Why I started my fine art business — Starshine Pet Painting
I’ve quit a lot of things in my life (swimming lessons, piano and college, to name a few). But the one thing I haven’t quit is art. It seems lucky and possibly by divine intervention at times that I’ve just happened to never quit art like all the other things in my life.
While it seems fortunate at times that I’ve stuck with it, it’s almost seemed equally unlucky. I am 30k in debt from an art school I didn’t even graduate, paying my rent more often feels like a miracle than not, and I’m pretty sure my family still hopes I give up and get a real job. The reality of financial difficulties are the times when I really do question, “When am I going to give this up and get a real job?”
Am I going to give this up? Despite all the ups and downs, I am grateful that I’ve always been able to source catharsis from creation. I process myself externally by expressing my internal world through painting or drawing or whatever helps me organize a little bit more of myself. This has also come with incredible self doubt, frustration, and strong desires to cut of my hands, but as much as I’ve really, truly, tried to quit many, many times, I am well convinced by now that I would suffer much worse without art.
But how much do I commit to making my art my income? I believe it’s perfectly fine and valid for art to be a hobby, and a painting is still a legitimate piece of art even if I don’t make money off of it. But there is a very stubborn part of me that insists I should be doing what I want to be doing with my life, and that is making art. So I better figure out how to do it.
I have found that it’s very important to be real. I absolutely want to be painting and creating whatever my heart desires all day without ever having to worry about paying my bills, but unless you’re an artist well past the ‘emerging’ stage or have wealthy parents it’s not going to happen. Until my career is more established and my work is more well known, I’m going to settle for what I call stepping stones.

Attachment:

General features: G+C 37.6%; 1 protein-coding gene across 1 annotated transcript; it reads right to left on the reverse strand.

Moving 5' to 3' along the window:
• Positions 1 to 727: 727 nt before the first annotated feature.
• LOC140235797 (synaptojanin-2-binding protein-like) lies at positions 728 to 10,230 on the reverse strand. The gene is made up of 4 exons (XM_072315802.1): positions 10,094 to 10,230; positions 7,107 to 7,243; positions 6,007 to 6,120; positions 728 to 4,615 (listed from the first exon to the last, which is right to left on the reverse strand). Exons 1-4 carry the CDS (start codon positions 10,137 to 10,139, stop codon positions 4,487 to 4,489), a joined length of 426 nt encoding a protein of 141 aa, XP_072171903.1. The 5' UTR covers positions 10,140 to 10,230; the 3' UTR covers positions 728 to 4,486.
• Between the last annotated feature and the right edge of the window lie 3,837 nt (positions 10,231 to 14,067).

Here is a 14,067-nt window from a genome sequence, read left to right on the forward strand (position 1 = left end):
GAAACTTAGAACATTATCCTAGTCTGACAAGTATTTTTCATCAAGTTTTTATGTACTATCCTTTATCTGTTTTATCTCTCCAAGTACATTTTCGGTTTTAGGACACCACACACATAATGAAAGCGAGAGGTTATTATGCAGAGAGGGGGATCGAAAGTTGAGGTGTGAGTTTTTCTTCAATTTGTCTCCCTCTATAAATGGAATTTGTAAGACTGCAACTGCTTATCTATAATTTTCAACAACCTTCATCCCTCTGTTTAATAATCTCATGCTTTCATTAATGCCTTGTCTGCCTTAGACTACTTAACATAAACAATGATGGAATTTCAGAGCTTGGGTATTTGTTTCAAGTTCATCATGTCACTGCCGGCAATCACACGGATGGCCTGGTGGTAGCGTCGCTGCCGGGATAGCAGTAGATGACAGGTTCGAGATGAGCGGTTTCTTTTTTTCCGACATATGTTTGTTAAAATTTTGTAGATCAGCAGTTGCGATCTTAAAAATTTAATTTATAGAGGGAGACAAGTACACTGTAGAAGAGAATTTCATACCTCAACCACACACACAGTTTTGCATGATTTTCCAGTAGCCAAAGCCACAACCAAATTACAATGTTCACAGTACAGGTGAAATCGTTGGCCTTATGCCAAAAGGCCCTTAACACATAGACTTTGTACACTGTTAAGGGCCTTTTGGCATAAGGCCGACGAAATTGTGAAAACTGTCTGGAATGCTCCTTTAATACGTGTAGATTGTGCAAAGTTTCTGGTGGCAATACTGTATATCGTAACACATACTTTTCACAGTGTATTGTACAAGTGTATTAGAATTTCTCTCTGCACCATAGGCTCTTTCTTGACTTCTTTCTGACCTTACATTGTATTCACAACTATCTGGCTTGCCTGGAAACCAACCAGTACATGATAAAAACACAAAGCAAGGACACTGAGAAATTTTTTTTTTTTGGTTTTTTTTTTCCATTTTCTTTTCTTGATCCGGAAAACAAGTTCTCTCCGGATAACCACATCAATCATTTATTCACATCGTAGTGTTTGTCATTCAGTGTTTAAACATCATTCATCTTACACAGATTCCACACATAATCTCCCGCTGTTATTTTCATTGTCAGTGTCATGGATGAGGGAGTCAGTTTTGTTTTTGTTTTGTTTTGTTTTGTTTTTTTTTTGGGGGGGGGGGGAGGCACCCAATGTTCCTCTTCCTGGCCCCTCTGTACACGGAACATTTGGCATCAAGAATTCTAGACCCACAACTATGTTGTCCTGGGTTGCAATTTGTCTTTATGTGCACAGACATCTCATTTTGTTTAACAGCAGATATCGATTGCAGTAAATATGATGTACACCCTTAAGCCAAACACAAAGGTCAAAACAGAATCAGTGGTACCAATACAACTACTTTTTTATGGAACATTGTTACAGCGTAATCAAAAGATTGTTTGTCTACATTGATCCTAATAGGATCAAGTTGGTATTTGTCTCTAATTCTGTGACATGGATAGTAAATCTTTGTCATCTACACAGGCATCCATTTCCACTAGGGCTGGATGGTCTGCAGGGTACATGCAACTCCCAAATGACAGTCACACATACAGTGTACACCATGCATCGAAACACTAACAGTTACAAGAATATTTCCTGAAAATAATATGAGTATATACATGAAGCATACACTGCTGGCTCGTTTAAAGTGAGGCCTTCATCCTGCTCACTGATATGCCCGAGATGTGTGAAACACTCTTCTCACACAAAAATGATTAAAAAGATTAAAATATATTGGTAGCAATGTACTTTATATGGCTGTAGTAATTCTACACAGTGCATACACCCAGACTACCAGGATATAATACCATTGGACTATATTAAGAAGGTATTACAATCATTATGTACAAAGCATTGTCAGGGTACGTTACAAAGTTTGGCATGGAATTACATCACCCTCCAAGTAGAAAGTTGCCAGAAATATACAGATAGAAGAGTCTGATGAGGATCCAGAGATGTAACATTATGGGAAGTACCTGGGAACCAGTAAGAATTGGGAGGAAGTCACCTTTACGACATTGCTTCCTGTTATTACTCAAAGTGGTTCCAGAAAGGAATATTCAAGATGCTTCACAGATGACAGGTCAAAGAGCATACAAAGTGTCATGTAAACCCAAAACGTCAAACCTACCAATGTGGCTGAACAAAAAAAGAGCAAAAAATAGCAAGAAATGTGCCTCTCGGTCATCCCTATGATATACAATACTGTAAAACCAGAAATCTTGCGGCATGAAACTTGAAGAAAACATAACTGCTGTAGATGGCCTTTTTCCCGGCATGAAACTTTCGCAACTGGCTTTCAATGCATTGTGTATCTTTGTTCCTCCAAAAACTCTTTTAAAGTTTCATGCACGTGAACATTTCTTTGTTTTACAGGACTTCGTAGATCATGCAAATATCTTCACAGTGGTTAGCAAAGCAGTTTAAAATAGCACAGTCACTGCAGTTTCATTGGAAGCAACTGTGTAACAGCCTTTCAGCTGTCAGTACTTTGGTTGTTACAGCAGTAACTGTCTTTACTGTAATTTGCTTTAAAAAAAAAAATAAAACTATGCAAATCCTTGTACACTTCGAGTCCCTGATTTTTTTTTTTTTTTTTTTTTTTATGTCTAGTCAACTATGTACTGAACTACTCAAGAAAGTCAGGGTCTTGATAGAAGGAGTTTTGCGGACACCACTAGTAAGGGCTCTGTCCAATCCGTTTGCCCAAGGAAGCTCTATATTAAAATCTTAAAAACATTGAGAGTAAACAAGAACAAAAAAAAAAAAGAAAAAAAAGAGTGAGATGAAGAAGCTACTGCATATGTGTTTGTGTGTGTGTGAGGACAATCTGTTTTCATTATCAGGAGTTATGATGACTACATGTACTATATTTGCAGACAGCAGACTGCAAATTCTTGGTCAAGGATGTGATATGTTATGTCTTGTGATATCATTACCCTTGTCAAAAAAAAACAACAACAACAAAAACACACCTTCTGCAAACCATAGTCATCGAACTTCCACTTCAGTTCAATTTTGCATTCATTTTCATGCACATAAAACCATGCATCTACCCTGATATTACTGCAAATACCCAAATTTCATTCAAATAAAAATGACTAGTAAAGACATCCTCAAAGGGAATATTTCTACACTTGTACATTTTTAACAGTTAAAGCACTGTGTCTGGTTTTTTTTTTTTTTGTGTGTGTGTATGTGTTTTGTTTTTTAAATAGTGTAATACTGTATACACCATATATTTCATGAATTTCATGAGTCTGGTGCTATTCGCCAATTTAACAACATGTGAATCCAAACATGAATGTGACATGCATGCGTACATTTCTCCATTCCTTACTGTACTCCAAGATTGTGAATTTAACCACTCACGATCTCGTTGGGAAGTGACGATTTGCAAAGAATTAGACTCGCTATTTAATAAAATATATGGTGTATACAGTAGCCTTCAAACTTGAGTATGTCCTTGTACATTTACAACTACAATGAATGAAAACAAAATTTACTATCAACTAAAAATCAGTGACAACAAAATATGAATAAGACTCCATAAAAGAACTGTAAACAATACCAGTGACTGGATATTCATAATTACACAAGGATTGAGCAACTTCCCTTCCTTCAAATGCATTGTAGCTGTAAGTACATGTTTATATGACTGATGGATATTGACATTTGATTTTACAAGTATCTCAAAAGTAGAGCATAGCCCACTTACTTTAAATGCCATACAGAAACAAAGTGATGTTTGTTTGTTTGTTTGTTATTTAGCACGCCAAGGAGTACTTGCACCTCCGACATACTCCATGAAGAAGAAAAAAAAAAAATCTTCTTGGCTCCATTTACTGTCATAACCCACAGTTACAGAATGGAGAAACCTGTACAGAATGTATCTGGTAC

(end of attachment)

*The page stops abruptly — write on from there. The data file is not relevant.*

In my young 20s, when I had the arrogant and ignorant confidence one can only have at that age, I didn’t take opportunities less than prestigious galleries or publications seriously. I really didn’t want to see my work anywhere else, and certainly not in a gift shop or my brother’s guest bedroom. Thankfully li
fe has slapped me in the face a few times, and I’ve come to embrace and aspire to any job that builds my skill set as an artist. Maybe a particular job is not the end goal, but if it gets me closer to where and who I want to be, I’m going to let go of judging it, and let it take me further. I’m happy to say my work is in gift shops, and my brother’s guest bedroom is basically an exclusive gallery of my work. Slowly but surely this idea lead to snowballing commissions and opportunities. I’ve gone from cake design and decorating in a bakery to bartending at a brewery where I’ve also done a mural, and most recently to painting pets.
Before I started painting people’s pets I really hated painting animals. Honestly, because I didn’t think I was good at it, and fur really is a pain in the ass. But after a few friends and family members needed thoughtful gifts for last year’s Christmas season it turned into a business without me even realizing what I was doing. By now I’ve painted dozens of pets, learned more about managing a business than I ever thought I would, and actually love what I do. The never ending to do list of running a small business is a real bummer at times, but I feel so much satisfaction learning skills that are invaluable to my fine art career — like painting, for one My watercolor skills have dramatically increased, and now I actually enjoy painting pets because I’m good at it. Learning how to be self-employed and manage my finances (and handle other people giving me their money) has been invaluable to learning how to price my work and gain confidence in my abilities. These experiences are totally relevant to being the real artist I want to be someday, you know like when I’ll sell my art to famous people and get published in Juxtapoz.
No, I do not want to be painting pet portraits my whole life, but I’m pretty okay with doing it right now when it brings me all that much closer to being entirely self-employed, self-directed, creative, and artistic in a sustainable way.
By the way! If you’re interested in a pet painting of your own check out my website. Or you can drop me an email at email@example.com